The term "religious right" brings to mind ultra-conservative Christians who seek to influence governments to adopt their faith based systems of morality as an integral part of governance. The term originates in the US, and research proves the religious right has close links to the Tea Party Movement.
Commentators such as Chris Lewis and Peter Hartcher have recently remarked on the possibility of a Tea Party emerging in Australia, and it's likely that were something similar (adapted to local conditions) to evolve in this country, our own religious right would back such a movement.
The religious right in NSW
In NSW the Liberals have directed their Upper House second preferences in next weekend's election to the Christian Democrats. This decision increases Upper House CDP candidate Paul Green's chances of being elected - and a Christian Democrats and Shooters and Fishers party controlled Legislative Assembly.
Religions already have considerable influence in state politics. For example, church schools in NSW are exempted from anti-discrimination legislation in that they may expel homosexual studentsentirely on the grounds of their sexual preference. Both major parties support this exemption.
Churches are also exempt from anti-discrimination legislation in the matter of employmentbeing free to refuse employment or to sack employees solely on the grounds of their sexual preference. This is also supported by both major parties.
In 2009, the Wesley Mission in NSW won the right to refuse a same sex couple as foster carers. There was no dispute that the applicants were rejected on the basis of their homosexuality. The Wesley Mission argued that they were exempt under section 56 of the Anti-Discrimination Act 1977.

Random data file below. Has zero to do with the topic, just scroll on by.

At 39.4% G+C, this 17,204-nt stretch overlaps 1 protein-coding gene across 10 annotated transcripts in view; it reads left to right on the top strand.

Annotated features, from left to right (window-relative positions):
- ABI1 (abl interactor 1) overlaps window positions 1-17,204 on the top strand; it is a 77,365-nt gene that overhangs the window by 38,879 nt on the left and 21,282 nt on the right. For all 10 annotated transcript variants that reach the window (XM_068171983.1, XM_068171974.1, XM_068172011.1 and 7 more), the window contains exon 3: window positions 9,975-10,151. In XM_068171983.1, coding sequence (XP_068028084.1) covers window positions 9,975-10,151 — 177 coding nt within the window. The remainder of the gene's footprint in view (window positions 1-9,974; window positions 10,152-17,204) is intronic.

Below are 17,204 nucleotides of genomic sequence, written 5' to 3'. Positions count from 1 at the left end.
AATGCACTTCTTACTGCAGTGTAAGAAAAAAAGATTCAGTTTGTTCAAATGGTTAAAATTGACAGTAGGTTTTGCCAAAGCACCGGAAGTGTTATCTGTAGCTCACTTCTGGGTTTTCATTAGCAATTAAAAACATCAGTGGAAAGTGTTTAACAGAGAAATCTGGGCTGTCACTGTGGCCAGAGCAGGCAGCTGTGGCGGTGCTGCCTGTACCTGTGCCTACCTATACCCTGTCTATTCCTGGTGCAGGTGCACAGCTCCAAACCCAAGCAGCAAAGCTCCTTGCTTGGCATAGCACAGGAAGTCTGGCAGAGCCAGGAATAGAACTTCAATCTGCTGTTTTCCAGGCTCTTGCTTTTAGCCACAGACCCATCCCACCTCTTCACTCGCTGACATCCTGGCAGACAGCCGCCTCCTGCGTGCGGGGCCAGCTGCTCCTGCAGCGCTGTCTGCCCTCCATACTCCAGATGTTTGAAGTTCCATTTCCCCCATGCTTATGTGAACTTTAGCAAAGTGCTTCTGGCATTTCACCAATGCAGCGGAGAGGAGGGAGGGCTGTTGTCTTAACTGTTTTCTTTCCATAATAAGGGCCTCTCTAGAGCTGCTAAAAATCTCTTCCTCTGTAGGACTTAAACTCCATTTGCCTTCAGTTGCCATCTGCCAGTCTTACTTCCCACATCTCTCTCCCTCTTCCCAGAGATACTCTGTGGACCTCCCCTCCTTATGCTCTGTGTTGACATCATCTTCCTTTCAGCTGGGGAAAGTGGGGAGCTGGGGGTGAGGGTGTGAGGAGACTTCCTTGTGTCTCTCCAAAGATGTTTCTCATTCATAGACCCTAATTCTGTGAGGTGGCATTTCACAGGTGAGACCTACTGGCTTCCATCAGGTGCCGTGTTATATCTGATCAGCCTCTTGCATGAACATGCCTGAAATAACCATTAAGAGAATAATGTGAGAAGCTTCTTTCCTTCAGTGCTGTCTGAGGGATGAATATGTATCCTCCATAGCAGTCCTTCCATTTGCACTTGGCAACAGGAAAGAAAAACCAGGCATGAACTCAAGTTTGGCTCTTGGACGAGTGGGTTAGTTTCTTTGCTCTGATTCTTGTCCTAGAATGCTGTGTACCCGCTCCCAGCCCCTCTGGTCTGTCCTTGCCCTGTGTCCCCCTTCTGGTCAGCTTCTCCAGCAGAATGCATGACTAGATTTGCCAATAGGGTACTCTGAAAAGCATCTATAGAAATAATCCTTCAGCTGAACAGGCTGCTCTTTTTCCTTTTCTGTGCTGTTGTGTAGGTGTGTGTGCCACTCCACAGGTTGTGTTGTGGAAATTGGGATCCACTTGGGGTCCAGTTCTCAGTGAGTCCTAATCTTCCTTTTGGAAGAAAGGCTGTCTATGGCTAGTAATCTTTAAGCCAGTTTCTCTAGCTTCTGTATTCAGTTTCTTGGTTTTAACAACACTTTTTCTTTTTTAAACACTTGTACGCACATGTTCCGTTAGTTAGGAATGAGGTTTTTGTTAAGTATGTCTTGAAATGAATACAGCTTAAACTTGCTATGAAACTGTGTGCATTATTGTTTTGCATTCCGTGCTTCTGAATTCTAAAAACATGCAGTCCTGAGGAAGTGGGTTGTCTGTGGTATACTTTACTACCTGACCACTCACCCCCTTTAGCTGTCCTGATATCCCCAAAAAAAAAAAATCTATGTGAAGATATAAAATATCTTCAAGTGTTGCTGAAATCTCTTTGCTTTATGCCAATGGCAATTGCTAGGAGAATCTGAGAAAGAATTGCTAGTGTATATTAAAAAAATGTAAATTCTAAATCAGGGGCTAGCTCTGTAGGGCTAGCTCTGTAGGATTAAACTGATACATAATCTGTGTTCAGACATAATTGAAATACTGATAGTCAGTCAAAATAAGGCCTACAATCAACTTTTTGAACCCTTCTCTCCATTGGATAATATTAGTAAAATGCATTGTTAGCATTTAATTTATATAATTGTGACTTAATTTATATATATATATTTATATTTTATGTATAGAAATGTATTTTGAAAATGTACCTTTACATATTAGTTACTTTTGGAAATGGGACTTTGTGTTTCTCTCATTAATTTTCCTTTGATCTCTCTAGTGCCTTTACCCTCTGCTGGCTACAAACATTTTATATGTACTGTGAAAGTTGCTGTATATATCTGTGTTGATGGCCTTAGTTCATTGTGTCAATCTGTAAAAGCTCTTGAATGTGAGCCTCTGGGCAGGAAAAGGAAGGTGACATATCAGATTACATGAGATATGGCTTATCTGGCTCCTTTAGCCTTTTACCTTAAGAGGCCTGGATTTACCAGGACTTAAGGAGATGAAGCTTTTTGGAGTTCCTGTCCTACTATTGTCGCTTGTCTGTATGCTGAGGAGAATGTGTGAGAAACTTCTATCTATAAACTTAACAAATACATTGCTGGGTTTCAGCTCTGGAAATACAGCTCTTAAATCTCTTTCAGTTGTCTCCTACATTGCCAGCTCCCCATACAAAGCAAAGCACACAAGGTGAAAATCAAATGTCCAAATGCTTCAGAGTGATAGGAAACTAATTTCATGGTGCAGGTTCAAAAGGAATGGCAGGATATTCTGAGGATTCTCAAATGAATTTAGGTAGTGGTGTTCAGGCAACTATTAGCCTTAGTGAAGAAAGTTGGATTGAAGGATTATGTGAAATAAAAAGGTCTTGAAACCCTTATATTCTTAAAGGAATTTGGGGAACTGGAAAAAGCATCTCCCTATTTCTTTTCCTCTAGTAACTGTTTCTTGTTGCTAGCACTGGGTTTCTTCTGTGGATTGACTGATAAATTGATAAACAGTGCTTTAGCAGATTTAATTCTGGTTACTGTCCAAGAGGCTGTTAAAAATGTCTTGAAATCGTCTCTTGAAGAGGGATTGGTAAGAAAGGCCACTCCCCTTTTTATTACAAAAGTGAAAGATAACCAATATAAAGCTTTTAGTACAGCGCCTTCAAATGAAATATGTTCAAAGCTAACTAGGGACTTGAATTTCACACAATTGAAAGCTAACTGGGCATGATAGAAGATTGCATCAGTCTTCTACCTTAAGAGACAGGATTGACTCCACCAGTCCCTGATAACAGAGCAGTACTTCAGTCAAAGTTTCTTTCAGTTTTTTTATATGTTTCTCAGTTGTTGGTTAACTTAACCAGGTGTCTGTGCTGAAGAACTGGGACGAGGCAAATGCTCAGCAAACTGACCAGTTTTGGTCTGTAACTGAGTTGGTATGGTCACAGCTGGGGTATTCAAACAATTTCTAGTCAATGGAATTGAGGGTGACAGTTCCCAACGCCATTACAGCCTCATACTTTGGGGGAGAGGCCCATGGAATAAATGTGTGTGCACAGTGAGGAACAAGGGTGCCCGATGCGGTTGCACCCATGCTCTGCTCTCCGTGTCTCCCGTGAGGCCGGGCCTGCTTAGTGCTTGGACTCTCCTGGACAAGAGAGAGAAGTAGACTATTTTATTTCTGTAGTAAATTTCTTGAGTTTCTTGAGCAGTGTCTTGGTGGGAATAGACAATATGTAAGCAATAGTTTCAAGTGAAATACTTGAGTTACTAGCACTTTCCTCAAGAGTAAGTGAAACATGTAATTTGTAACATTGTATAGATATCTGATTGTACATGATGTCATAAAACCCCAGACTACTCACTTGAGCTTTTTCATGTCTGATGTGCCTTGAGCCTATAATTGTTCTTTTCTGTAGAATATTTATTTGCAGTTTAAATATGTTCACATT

The ACL in Parliament House
The Australian Christian Lobby recently held a Make it Count pre-election event in Parliament House, with Premier Kristina Keneally and Opposition Leader Barry O'Farrell as speakers.
According to the ACL website: The big policy commitment from the night was from both leaders was not to legislate away key protections for religious freedom on employing staff in Christian organisations.
The rise, stumble, and rise again of David Clarke
When considering the religious right in NSW, it's impossible to overlook Liberal Member of the NSW Upper House, David Clarke.
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About the Author
Dr Jennifer Wilson worked with adult survivors of child abuse for 20 years. On leaving clinical practice she returned to academia, where she taught critical theory and creative writing, and pursued her interest in human rights, popular cultural representations of death and dying, and forgiveness. Dr Wilson has presented papers on human rights and other issues at Oxford, Barcelona, and East London Universities, as well as at several international human rights conferences. Her academic work has been published in national and international journals. Her fiction has also appeared in several anthologies. She is currently working on a secular exploration of forgiveness, and a collection of essays. She blogs at http://www.noplaceforsheep.wordpress.com.